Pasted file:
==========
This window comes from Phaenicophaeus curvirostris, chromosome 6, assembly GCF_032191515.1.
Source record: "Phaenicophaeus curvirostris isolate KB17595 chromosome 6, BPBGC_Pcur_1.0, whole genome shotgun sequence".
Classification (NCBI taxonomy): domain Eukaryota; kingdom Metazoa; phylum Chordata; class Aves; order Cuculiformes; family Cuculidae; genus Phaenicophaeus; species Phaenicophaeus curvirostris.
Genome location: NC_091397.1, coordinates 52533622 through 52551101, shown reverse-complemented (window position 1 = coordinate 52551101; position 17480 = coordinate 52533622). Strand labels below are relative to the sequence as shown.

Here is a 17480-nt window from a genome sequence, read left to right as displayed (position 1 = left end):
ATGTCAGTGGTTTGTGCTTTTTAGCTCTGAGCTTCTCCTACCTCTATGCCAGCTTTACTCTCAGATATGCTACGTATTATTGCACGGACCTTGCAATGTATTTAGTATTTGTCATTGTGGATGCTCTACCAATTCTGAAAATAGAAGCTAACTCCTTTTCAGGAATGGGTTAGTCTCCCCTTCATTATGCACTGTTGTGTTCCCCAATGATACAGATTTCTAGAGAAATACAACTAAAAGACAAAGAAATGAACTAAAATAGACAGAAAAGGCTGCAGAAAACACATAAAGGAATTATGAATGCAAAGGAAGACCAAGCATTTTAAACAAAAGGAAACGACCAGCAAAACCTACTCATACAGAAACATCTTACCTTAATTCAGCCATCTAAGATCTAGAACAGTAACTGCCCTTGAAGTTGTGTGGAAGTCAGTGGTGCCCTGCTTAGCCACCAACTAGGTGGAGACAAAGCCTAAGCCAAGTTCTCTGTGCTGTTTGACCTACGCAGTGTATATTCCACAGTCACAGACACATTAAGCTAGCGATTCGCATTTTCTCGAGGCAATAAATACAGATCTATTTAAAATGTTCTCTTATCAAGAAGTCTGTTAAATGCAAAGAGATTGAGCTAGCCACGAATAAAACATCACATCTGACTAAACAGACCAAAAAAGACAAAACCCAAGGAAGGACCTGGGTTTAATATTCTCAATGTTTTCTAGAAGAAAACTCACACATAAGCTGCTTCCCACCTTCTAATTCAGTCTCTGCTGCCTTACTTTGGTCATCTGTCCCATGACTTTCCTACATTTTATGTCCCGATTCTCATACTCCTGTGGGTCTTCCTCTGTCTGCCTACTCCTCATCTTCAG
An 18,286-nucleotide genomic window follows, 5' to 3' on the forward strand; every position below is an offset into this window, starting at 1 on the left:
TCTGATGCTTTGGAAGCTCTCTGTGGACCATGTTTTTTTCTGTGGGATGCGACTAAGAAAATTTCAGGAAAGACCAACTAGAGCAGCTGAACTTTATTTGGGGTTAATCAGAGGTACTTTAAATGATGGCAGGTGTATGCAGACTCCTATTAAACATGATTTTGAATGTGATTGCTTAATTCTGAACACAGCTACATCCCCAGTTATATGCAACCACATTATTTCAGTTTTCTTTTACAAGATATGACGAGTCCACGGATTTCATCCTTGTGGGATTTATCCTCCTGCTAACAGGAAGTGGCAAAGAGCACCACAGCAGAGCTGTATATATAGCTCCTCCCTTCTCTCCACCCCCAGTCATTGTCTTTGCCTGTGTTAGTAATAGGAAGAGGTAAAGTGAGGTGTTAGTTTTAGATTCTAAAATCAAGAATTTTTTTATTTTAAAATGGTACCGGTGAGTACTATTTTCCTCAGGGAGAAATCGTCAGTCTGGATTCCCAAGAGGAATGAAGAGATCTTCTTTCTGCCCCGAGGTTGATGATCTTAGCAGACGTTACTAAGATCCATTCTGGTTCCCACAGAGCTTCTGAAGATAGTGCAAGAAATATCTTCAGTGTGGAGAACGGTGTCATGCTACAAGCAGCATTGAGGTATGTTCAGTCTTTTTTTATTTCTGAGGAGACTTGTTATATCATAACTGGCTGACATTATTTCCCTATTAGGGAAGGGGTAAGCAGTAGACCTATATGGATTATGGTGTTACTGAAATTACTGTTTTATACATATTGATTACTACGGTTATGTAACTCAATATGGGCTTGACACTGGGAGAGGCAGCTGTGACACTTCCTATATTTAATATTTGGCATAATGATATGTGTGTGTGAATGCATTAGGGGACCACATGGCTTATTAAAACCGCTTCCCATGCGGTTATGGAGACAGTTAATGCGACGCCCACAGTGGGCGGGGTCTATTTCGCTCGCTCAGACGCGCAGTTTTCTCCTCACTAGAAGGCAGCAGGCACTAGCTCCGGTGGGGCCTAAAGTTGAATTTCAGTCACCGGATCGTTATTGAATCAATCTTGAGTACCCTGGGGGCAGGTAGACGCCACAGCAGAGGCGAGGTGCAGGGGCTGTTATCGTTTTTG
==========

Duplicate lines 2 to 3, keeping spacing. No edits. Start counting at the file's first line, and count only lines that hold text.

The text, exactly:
Source record: "Phaenicophaeus curvirostris isolate KB17595 chromosome 6, BPBGC_Pcur_1.0, whole genome shotgun sequence".
Classification (NCBI taxonomy): domain Eukaryota; kingdom Metazoa; phylum Chordata; class Aves; order Cuculiformes; family Cuculidae; genus Phaenicophaeus; species Phaenicophaeus curvirostris.